Q: With Seantrel, a lot of the responsibility falls on him right?
A:Yeah, but I think anyone that has a problem, when you say it’s all on him I’m not going to stand here and say I don’t have a responsibility. I’ve stood here before and yeah, do I have to win games? Absolutely, I get it. There is a certain point where I have to look myself in the mirror and I’d like to think I can influence people to be better in the community, better fathers, to be better husbands. I’d like to have that type of influence on people, whether they are coaches, whether they’re players, whether they’re media, whatever they may be. To make the statement that I don’t feel that way, I think that is not me. I do feel that when one of our players has a problem, just so we’re all clear, or something happens I do feel - the first thing I say is, ‘What could I have done better to help this person?’ That’s the first thing and then what could we have done better as an organization to make sure that we’ve educated our players to make the right decisions and do the right thing. I think that’s what this organization has been about long before I came here and I think it’s something that we want to continue and get better at.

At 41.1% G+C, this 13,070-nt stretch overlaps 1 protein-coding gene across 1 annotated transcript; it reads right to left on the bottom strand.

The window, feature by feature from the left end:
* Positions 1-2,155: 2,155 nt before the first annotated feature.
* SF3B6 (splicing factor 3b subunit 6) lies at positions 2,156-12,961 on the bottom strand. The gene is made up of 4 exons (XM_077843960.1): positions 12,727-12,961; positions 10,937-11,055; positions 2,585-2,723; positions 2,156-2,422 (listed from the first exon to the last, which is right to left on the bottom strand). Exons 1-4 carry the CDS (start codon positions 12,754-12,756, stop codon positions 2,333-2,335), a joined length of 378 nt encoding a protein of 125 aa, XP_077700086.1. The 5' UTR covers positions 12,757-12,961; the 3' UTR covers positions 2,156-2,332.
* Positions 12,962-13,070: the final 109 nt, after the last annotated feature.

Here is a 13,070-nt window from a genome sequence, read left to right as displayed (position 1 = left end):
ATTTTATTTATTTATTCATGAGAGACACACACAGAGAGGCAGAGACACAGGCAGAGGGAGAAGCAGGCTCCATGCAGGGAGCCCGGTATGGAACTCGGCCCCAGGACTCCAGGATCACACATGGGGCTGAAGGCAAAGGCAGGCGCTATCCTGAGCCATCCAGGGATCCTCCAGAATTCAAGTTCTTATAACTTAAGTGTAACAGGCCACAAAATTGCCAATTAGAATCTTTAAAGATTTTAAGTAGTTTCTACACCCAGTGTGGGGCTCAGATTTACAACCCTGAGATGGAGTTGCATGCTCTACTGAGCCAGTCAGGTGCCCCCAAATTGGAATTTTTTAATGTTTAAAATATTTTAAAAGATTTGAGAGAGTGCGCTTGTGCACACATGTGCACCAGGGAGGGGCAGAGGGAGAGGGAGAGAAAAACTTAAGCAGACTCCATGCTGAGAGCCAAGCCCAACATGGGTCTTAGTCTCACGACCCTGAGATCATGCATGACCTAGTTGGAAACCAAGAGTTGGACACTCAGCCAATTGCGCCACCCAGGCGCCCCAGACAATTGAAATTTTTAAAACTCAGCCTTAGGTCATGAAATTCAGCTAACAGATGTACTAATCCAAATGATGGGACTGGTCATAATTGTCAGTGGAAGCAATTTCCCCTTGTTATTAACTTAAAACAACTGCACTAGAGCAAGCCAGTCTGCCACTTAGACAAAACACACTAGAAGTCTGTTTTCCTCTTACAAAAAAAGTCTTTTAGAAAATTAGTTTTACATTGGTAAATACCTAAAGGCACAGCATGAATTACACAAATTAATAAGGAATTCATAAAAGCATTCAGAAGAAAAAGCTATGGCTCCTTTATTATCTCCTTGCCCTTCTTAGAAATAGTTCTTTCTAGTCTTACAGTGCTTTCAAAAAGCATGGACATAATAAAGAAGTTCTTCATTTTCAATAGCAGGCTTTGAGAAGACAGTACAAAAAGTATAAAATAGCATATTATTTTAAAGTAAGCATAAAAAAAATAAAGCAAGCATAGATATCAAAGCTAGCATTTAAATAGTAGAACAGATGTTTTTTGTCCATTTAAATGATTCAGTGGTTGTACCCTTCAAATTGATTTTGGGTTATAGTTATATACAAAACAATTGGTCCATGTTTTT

Q: I know it’s the first day of practice, but the preciseness of his breaks and cuts, did you notice that?
A: Smooth. That’s what you saw on film. He’s smooth. He’s not a herky-jerky coming out his cuts type of guy. He’s a smooth guy coming in and out. That’s what makes him a very good receiver. A lot of it will come down to the timing and things like that once our other quarterbacks get in here, EJ (Manuel), Thad (Lewis) and the rest of them. Obviously it’s the first time he’s been out there. Again, you like the way he catches it. He’s a first round draft pick.

Q: You smile when you say that.
A: He’s a first round draft pick. If he came out here and dropped five balls and fell down five to 10 times, we’d be pissed and crying.

Q: Given the price you paid to get him and then followed that by trading Stevie Johnson, how do you prevent the expectations for Sammy from getting too high?